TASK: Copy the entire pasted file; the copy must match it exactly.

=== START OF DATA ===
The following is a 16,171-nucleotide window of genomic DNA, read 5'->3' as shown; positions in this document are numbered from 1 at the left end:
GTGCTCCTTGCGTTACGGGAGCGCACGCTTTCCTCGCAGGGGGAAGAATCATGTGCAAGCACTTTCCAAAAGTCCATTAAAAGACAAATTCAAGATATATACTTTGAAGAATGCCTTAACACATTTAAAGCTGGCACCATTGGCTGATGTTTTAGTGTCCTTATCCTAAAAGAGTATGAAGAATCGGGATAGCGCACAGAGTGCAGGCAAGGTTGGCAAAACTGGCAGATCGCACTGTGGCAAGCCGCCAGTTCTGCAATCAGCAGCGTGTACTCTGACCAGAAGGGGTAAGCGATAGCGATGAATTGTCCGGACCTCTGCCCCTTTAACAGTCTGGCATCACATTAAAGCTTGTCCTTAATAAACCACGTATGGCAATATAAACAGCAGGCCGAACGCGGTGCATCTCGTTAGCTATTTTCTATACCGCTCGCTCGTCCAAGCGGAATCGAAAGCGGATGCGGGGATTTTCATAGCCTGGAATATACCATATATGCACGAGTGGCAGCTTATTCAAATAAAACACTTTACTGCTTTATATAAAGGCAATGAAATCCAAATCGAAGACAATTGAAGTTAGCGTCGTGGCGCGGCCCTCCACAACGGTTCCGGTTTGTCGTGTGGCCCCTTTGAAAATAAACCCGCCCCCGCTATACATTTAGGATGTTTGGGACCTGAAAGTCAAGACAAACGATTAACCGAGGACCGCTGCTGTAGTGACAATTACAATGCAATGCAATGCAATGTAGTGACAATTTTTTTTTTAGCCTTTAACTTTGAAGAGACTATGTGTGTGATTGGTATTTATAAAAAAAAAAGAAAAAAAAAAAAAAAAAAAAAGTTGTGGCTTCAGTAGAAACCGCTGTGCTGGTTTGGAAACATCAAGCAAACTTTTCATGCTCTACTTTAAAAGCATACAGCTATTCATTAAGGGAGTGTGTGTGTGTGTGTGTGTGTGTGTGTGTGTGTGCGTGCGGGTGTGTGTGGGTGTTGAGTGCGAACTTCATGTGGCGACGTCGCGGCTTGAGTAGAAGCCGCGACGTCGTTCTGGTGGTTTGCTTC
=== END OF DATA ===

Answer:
The following is a 16,171-nucleotide window of genomic DNA, read 5'->3' as shown; positions in this document are numbered from 1 at the left end:
GTGCTCCTTGCGTTACGGGAGCGCACGCTTTCCTCGCAGGGGGAAGAATCATGTGCAAGCACTTTCCAAAAGTCCATTAAAAGACAAATTCAAGATATATACTTTGAAGAATGCCTTAACACATTTAAAGCTGGCACCATTGGCTGATGTTTTAGTGTCCTTATCCTAAAAGAGTATGAAGAATCGGGATAGCGCACAGAGTGCAGGCAAGGTTGGCAAAACTGGCAGATCGCACTGTGGCAAGCCGCCAGTTCTGCAATCAGCAGCGTGTACTCTGACCAGAAGGGGTAAGCGATAGCGATGAATTGTCCGGACCTCTGCCCCTTTAACAGTCTGGCATCACATTAAAGCTTGTCCTTAATAAACCACGTATGGCAATATAAACAGCAGGCCGAACGCGGTGCATCTCGTTAGCTATTTTCTATACCGCTCGCTCGTCCAAGCGGAATCGAAAGCGGATGCGGGGATTTTCATAGCCTGGAATATACCATATATGCACGAGTGGCAGCTTATTCAAATAAAACACTTTACTGCTTTATATAAAGGCAATGAAATCCAAATCGAAGACAATTGAAGTTAGCGTCGTGGCGCGGCCCTCCACAACGGTTCCGGTTTGTCGTGTGGCCCCTTTGAAAATAAACCCGCCCCCGCTATACATTTAGGATGTTTGGGACCTGAAAGTCAAGACAAACGATTAACCGAGGACCGCTGCTGTAGTGACAATTACAATGCAATGCAATGCAATGTAGTGACAATTTTTTTTTTAGCCTTTAACTTTGAAGAGACTATGTGTGTGATTGGTATTTATAAAAAAAAAAGAAAAAAAAAAAAAAAAAAAAAGTTGTGGCTTCAGTAGAAACCGCTGTGCTGGTTTGGAAACATCAAGCAAACTTTTCATGCTCTACTTTAAAAGCATACAGCTATTCATTAAGGGAGTGTGTGTGTGTGTGTGTGTGTGTGTGTGTGTGTGCGTGCGGGTGTGTGTGGGTGTTGAGTGCGAACTTCATGTGGCGACGTCGCGGCTTGAGTAGAAGCCGCGACGTCGTTCTGGTGGTTTGCTTC